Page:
Time flies! We promised to touch base every month - so let’s get right into what we’ve been working on!
The mechanical design is being sent to manufacturing
András has been having his fair share of CAD-filled days lately, and as a result we’re days away from sending the design of the case off to manufacturing. He’s made a million little tweaks and a couple of more significant changes.
Foot design - adjustability and portability
The fixation mechanism of the feet is definitely a major one. We brainstormed foot design ideas for a while, and finally found the best option. To keep the UHK as compact as possible, it will feature adjustable (flip open) feet that are entirely removable in addition to the small, flat rubber feet. This way if you decide not to use the adjustable feet, they won’t occupy any extra space. And if you do want them, they can be easily installed with 3 screws per foot. Once you do, you’re able to flip them open in a moment. The current design allows for positive tiling, negative tilting, and tenting - The best of every world! András has yet to finish the design of the adjustable feet so stay tuned for more news.
8 feet in total, 3 mounting holes around individual rubber feet
Mounting bosses - 3 per foot, as seen from inside the case
PCB design - LED’s and Matias switches
We’re also stoked about having added pins for LEDs and Matias switches! We use universal switch footprints that combine the pins of Cherry switches (optionally with fixation pins), Matias switches, and LEDs. We designed the stiffening ribs of the bottom case in a future proof manner by routing them around the hybrid switch footprints to avoid mechanical interference. Please note that we won’t be able provide either an LED, or a Matias UHK version for a while, but the opportunity will be there for modders. You can see the pins on the following section view.
Physical layout - finalized
Another major change is the finalization of the physical layout. Fear not, you shouldn’t even notice the subtleties if you aren’t watching very closely. Space and Mod has been split right where the G and H keys meet. This is the best option ergonomically, as it’s right between the hands of touch typists. This gave us an opportunity to use more standard keycaps so those of you who want to replace keycaps will be in a better situation. Lo and behold, our final ANSI physical layout:
And the ISO version:
Funny thing is, poor András has been working day and night to implement this seemingly small change, as it affected the geometry of the CAD model in major ways. He definitely deserves a day off… only to work even harder as we march towards manufacturing!
Speaking of the above, I’ve created a dedicated layouts and keycaps FAQ page on our site lately, and while being there also spruced up the main FAQ quite a bit to satisfy your endless curiosity.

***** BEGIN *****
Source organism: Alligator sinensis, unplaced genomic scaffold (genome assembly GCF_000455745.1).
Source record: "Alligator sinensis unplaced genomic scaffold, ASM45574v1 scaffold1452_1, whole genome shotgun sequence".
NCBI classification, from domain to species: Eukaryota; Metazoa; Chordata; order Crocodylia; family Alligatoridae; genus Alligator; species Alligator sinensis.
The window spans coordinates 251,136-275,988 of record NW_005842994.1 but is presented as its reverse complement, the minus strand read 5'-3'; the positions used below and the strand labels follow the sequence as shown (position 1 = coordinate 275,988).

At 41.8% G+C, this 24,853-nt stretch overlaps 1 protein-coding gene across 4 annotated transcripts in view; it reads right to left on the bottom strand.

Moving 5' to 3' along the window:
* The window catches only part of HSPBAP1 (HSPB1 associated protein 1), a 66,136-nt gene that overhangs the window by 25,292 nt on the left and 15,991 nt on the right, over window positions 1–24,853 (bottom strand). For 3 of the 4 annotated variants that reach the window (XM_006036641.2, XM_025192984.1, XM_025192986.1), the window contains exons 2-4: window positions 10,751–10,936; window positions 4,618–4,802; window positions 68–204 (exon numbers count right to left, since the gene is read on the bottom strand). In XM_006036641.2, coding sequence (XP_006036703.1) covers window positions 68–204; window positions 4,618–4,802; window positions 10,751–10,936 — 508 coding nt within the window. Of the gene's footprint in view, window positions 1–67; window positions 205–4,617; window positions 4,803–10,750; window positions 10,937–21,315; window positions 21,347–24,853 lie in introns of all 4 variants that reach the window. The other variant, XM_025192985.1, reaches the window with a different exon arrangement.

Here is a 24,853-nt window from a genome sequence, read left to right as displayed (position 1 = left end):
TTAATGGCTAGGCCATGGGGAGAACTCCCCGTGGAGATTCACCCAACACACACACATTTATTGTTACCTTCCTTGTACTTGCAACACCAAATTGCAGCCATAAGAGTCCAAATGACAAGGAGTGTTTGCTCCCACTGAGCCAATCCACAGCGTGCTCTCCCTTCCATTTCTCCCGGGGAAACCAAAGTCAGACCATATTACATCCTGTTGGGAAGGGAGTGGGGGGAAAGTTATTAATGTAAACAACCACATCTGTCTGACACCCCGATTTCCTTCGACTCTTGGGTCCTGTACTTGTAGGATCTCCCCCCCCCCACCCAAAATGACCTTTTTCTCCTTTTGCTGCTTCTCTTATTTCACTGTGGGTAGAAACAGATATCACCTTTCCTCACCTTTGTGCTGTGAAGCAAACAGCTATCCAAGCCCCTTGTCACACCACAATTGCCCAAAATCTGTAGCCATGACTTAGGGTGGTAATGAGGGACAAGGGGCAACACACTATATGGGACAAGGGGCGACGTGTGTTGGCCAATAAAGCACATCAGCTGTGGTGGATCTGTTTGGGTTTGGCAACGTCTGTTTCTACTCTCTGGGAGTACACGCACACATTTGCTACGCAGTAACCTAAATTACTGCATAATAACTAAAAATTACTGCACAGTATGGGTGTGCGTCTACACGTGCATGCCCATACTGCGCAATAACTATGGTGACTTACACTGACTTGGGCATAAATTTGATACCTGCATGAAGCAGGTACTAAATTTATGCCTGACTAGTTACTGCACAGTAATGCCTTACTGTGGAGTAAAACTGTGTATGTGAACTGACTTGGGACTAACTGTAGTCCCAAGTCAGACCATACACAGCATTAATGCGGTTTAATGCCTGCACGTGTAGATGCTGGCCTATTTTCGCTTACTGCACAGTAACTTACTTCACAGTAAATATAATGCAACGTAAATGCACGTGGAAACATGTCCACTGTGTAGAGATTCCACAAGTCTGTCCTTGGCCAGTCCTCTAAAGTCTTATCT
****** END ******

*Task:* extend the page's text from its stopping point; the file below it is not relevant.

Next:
The state of the ARM port
In our previous update we were looking for a firmware developer to port our existing firmware to NXP’s Kinetis platform and develop it further. We’ve been getting quite a few impressive applications and suggestions.
Say hi to Mr. Jan Rychter, who has been eager to help us, and offer his very valuable advice. Since first contact we’ve been exchanging emails full of geek talk. And did I mention that he’s also a most esteemed backer of the UHK?
Jan got me up to speed in no time. As it turned out, Teensyduino is not the best foundation for a serious firmware application. It’s nice for prototyping purposes but NXP’s sophisticated Kinetis SDK is a much better platform for this purpose.
Unfortunately, the MK20DX256VLH7 processor that we originally planned to use is not a good choice because KSDK won’t ever target it. As crazy as it might seem, there’s a more powerful, fully supported, and cheaper alternative on the market: the MK22FN512VLH12.
How powerful and cheap, you ask? Let’s compare!
|Processor core||AVR8||ARM Cortex-M4||ARM Cortex-M4|
Mind blown. Twice the power for less price? I’ll take that on any day of the week!
Right now, there are a couple FRDM development boards on my table, one of which running our Kinetis firmware port which enumerates as a keyboard + mouse USB device. This is already looking great, and you can expect further major progress shortly, so the port is definitely within reach, and I’m happy taking this direction.
Agent is coming along nicely
Árpi is on a mission to make Agent the most beautiful keyboard configurator application ever crafted. He never ceases to amaze me as he massively cleans up the UI of my original mockup while keeping the original functionality intact. This is the most up-to-date screenshot of Agent:
You’re welcome to check out Agent in the browser. Please note that there’s only a minimal UX code behind the UI, but it should give you a good idea about the final interface.
Thanks for reading, and talk to you on 2016-03-17!